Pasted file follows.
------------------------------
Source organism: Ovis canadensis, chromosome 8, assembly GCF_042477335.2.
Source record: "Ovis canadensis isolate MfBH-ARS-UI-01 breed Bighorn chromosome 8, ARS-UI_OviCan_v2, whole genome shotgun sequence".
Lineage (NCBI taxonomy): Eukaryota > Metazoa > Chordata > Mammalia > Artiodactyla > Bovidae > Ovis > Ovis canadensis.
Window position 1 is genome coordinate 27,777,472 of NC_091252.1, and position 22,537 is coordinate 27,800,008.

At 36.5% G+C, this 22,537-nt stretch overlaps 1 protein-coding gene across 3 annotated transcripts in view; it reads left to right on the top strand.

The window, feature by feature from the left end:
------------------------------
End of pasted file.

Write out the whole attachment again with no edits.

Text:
Source organism: Ovis canadensis, chromosome 8, assembly GCF_042477335.2.
Source record: "Ovis canadensis isolate MfBH-ARS-UI-01 breed Bighorn chromosome 8, ARS-UI_OviCan_v2, whole genome shotgun sequence".
Lineage (NCBI taxonomy): Eukaryota > Metazoa > Chordata > Mammalia > Artiodactyla > Bovidae > Ovis > Ovis canadensis.
Window position 1 is genome coordinate 27,777,472 of NC_091252.1, and position 22,537 is coordinate 27,800,008.

At 36.5% G+C, this 22,537-nt stretch overlaps 1 protein-coding gene across 3 annotated transcripts in view; it reads left to right on the top strand.

The window, feature by feature from the left end: